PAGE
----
A masked gunman opened fire at a Nashville church on Sunday killing one and injuring six others. He has now been identified as 25-year-old Emanuel Kidega Samson, a Sudanese-born bodybuilder, and has been charged with murder.
A married mother-of-two, 39-year-old Melanie Crow Smith of Smyrna, died at the scene and another six were injured when Emanuel opened fire at Burnette Chapel Church of Christ, 30 minutes southeast of Nashville in Antioch, as services let out at 11.15 a.m.
The attack only stopped after a brave church usher, Robert Engle, 22, ran up to wrestle with the gunman and despite being repeatedly pistol-whipped in the head, was able to force Samson to shoot himself in the leg. Then he went to his car, grabbed his pistol, and returned to hold the shooter at gunpoint until the police department arrived.
The hero of the day, Engle, whose two passions appear to be God and guns, according to his Facebook page, was taken to TriStar Skyline Medical Center along with the last shooting victim. The church usher, a former warehouse worker, lives in Mount Juliet, Tennessee.
Church parishioners said pastor Joey Spann and his wife Peggy Spann were also both shot. The injured were taken to Vanderbilt University Medical Center. A spokesman for Vanderbilt University Medical Center said two of the victims are critically injured, with four others in stable condition. All six patients are adults – three men and three women.
“The two critical patients suffered gunshot wounds to (their) chest and torso,” John Howser, spokesman for the hospital, told the newspaper. “The four other patients suffered gunshot wounds to their extremities.”
The shooter’s condition is not life-threatening and he is under heavy police guard at Vanderbilt Medical Center. Police say that Samson, originally from Khartoum, Sudan but who now lives in Murfreesboro, Tennessee, was spotted in the parking lot wearing a mask before he shot dead Smith.
“A gunman wearing a neoprene mask arrived in the parking lot and one woman who was walking to her vehicle was immediately fatally wounded by the gunman,” Metro Nashville Police Department spokesman Don Aaron said at a press conference.
The gunman, who went to Smyrna High School before studying psychology at Mott Community College, arrived to the church in a blue SUV then entered the church through a main sanctuary door and began firing multiple rounds. Before he went on the rampage, Samson made a number of cryptic Facebook posts on Sunday morning.
In one post, he wrote:
“Everything you’ve ever doubted or made to be believe as false, is real. & vice versa, B.”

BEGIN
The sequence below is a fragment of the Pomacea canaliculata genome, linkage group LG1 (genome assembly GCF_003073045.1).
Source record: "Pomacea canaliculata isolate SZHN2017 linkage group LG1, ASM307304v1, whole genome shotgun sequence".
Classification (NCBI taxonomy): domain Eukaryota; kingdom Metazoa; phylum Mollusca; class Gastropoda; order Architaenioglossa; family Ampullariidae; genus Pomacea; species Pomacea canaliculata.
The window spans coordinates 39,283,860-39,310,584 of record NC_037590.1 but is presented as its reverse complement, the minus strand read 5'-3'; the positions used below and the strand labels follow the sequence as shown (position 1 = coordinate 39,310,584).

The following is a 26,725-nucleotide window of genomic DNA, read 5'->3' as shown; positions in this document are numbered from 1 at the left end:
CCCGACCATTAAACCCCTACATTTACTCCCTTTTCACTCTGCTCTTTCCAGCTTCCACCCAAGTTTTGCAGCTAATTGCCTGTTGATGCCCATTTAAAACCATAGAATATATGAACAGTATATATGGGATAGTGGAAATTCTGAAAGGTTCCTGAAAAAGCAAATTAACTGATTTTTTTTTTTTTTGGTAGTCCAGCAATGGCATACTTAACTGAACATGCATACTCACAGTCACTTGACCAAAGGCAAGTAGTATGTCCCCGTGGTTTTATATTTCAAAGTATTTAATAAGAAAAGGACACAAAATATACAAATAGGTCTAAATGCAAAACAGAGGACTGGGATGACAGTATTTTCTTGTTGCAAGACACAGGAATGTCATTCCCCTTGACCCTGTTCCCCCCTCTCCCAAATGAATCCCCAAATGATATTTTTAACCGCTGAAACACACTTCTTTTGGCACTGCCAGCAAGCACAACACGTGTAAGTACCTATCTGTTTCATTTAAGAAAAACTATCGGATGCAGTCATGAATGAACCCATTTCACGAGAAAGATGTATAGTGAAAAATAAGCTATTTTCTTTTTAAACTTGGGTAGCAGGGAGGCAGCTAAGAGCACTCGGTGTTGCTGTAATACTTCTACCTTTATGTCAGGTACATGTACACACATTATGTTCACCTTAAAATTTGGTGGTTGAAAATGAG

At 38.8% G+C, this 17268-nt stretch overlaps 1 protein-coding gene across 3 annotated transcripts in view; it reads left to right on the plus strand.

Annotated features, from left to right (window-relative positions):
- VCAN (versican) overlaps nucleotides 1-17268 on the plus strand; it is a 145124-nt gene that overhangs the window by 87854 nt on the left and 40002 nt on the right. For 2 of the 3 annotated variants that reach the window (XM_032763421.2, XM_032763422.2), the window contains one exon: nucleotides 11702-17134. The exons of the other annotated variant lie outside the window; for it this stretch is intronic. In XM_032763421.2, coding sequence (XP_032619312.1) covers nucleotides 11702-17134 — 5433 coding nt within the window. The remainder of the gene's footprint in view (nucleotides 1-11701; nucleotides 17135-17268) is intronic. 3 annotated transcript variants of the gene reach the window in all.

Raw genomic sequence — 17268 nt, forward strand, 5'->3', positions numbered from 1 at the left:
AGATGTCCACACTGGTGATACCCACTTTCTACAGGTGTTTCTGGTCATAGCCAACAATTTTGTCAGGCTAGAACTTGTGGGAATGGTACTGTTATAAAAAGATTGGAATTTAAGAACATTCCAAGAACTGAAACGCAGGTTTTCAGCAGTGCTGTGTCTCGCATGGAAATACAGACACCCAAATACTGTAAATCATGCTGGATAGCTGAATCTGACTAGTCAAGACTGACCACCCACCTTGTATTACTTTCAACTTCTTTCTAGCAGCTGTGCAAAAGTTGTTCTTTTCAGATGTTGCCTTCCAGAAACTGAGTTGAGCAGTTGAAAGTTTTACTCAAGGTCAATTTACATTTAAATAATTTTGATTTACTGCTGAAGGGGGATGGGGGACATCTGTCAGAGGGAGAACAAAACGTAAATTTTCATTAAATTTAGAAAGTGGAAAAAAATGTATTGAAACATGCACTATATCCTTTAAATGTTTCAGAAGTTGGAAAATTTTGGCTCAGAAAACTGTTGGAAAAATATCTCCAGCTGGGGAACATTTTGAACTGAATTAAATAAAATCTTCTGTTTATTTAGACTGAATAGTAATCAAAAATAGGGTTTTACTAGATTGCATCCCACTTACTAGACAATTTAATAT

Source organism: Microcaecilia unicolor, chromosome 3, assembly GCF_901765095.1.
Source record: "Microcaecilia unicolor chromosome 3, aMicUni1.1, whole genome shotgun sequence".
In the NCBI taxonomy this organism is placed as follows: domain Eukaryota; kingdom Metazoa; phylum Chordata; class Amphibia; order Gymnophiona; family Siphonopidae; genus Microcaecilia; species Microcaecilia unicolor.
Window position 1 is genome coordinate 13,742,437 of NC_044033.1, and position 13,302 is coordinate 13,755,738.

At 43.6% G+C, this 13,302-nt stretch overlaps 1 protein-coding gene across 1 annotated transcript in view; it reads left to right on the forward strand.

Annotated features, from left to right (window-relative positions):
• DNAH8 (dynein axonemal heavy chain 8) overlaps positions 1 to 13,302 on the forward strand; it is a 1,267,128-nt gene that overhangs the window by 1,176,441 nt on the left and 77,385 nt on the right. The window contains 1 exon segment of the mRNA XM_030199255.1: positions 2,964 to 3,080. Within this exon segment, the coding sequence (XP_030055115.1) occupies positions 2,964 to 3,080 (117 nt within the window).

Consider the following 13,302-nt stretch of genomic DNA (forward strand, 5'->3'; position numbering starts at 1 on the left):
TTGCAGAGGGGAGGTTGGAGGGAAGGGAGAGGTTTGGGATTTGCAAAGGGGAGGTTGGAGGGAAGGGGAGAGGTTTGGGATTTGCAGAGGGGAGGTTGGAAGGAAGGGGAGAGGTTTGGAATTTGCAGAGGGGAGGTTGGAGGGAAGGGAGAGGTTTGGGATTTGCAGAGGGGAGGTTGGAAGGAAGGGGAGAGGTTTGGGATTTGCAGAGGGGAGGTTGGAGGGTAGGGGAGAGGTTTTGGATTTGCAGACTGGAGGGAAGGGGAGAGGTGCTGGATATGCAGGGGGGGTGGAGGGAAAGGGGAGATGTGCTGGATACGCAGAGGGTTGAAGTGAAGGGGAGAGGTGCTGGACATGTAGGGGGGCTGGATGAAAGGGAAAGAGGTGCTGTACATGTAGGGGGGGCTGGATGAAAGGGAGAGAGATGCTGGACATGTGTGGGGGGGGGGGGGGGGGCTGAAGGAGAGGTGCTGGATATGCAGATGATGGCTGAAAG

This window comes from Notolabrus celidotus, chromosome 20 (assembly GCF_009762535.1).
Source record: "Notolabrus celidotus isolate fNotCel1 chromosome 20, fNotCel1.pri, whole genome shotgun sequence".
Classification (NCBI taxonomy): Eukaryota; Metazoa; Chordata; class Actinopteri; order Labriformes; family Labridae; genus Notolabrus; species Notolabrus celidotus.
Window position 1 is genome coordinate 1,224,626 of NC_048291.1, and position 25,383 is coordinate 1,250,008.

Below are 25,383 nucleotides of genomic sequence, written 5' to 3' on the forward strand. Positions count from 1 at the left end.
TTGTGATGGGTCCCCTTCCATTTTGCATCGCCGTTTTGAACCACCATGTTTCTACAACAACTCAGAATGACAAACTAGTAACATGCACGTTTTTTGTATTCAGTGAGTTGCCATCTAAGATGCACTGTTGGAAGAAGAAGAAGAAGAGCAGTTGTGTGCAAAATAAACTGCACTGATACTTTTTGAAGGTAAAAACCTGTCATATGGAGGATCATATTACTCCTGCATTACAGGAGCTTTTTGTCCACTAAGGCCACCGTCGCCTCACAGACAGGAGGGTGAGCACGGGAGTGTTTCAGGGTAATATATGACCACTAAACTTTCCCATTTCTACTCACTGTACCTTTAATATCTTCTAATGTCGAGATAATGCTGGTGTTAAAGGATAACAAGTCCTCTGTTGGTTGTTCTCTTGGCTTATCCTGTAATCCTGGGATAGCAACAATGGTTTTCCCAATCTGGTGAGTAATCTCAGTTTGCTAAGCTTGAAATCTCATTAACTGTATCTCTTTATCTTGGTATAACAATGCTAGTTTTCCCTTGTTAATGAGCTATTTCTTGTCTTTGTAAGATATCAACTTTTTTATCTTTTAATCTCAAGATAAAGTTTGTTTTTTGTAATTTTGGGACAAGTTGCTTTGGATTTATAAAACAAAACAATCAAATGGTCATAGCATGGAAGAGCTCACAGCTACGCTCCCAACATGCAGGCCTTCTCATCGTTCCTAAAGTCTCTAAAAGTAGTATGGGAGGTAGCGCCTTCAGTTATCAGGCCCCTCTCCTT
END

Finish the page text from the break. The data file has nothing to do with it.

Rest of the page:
In another, he wrote:
“Become the creator instead of what’s created. Whatever you say, goes.”
Samson’s public records do not list any criminal charges against him. He had lived in Rutherford County and in South Nashville near Burnette Bethel Church of Christ. Police are not aware of any relationship between Samson and the church or parishioners, Aaron said during the first press conference. Approximately 50 people were inside the church at the time of the shooting, officials say. All of those wounded in the shooting except for one person is over the age of 60.
After the shooting, Nashville Fire Department tweeted that it was a “mass casualty situation.”
“This is a mass casualty situation. All of the wounded have been transported to area hospitals. The majority are older adults,” the fire department tweeted.
Former Burnette Chapel Church of Christ pastor Bill Hunter said:
“I’m just absolutely stunned, I can’t believe that someone would come in off the street and start shooting.”
Mayor of Metropolitan Nashville and Davidson County Megan Barry issued a statement about the shooting, saying:
“This is a terrible tragedy for our city. My heart aches for the family and friends of the deceased as well as for the wounded victims and their loved ones.”
She continued in the statement: “Their lives have been forever changed, as has the life of their faith community at Burnette Chapel Church of Christ. My administration, especially the Metro Nashville Police Department, will continue to work with community members to stop crime before it starts, encourage peaceful conflict resolution, and promote non-violence.”